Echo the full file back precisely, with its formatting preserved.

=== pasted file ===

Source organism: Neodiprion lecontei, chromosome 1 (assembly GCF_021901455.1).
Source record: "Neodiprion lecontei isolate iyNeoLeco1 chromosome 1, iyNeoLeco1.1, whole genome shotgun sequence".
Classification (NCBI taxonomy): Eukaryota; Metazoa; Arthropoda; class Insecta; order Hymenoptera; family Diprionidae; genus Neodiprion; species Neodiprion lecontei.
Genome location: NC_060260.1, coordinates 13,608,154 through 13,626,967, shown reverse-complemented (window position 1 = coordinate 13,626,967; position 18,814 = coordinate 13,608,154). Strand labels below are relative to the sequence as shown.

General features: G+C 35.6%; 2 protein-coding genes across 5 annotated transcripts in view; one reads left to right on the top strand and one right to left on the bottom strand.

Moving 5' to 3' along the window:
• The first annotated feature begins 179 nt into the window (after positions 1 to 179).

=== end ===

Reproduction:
Source organism: Neodiprion lecontei, chromosome 1 (assembly GCF_021901455.1).
Source record: "Neodiprion lecontei isolate iyNeoLeco1 chromosome 1, iyNeoLeco1.1, whole genome shotgun sequence".
Classification (NCBI taxonomy): Eukaryota; Metazoa; Arthropoda; class Insecta; order Hymenoptera; family Diprionidae; genus Neodiprion; species Neodiprion lecontei.
Genome location: NC_060260.1, coordinates 13,608,154 through 13,626,967, shown reverse-complemented (window position 1 = coordinate 13,626,967; position 18,814 = coordinate 13,608,154). Strand labels below are relative to the sequence as shown.

General features: G+C 35.6%; 2 protein-coding genes across 5 annotated transcripts in view; one reads left to right on the top strand and one right to left on the bottom strand.

Moving 5' to 3' along the window:
• The first annotated feature begins 179 nt into the window (after positions 1 to 179).